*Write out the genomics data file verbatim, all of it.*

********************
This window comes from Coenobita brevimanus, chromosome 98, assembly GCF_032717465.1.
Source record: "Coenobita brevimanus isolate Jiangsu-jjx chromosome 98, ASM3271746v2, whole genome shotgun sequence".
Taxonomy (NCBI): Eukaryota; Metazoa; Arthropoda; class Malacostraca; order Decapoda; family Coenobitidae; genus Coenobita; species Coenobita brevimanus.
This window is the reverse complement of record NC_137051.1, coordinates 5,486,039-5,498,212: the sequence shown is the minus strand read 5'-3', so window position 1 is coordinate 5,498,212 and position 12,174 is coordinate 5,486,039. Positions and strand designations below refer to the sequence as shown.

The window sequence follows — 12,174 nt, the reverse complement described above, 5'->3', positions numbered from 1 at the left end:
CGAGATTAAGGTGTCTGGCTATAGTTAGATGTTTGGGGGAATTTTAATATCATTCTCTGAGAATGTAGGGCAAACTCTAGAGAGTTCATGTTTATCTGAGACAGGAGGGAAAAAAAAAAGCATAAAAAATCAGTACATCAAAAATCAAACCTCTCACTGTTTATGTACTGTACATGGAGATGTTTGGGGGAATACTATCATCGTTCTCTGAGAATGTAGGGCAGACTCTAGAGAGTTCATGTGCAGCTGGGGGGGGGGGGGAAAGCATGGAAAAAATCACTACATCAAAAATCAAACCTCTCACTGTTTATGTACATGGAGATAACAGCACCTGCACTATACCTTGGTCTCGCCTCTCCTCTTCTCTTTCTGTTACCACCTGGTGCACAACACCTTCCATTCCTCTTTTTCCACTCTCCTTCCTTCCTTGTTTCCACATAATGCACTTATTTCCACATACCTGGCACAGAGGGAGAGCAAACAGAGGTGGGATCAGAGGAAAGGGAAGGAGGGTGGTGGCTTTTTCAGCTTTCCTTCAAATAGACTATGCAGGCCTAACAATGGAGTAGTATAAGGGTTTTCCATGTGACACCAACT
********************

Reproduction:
This window comes from Coenobita brevimanus, chromosome 98, assembly GCF_032717465.1.
Source record: "Coenobita brevimanus isolate Jiangsu-jjx chromosome 98, ASM3271746v2, whole genome shotgun sequence".
Taxonomy (NCBI): Eukaryota; Metazoa; Arthropoda; class Malacostraca; order Decapoda; family Coenobitidae; genus Coenobita; species Coenobita brevimanus.
This window is the reverse complement of record NC_137051.1, coordinates 5,486,039-5,498,212: the sequence shown is the minus strand read 5'-3', so window position 1 is coordinate 5,498,212 and position 12,174 is coordinate 5,486,039. Positions and strand designations below refer to the sequence as shown.

The window sequence follows — 12,174 nt, the reverse complement described above, 5'->3', positions numbered from 1 at the left end:
CGAGATTAAGGTGTCTGGCTATAGTTAGATGTTTGGGGGAATTTTAATATCATTCTCTGAGAATGTAGGGCAAACTCTAGAGAGTTCATGTTTATCTGAGACAGGAGGGAAAAAAAAAAGCATAAAAAATCAGTACATCAAAAATCAAACCTCTCACTGTTTATGTACTGTACATGGAGATGTTTGGGGGAATACTATCATCGTTCTCTGAGAATGTAGGGCAGACTCTAGAGAGTTCATGTGCAGCTGGGGGGGGGGGGGAAAGCATGGAAAAAATCACTACATCAAAAATCAAACCTCTCACTGTTTATGTACATGGAGATAACAGCACCTGCACTATACCTTGGTCTCGCCTCTCCTCTTCTCTTTCTGTTACCACCTGGTGCACAACACCTTCCATTCCTCTTTTTCCACTCTCCTTCCTTCCTTGTTTCCACATAATGCACTTATTTCCACATACCTGGCACAGAGGGAGAGCAAACAGAGGTGGGATCAGAGGAAAGGGAAGGAGGGTGGTGGCTTTTTCAGCTTTCCTTCAAATAGACTATGCAGGCCTAACAATGGAGTAGTATAAGGGTTTTCCATGTGACACCAACT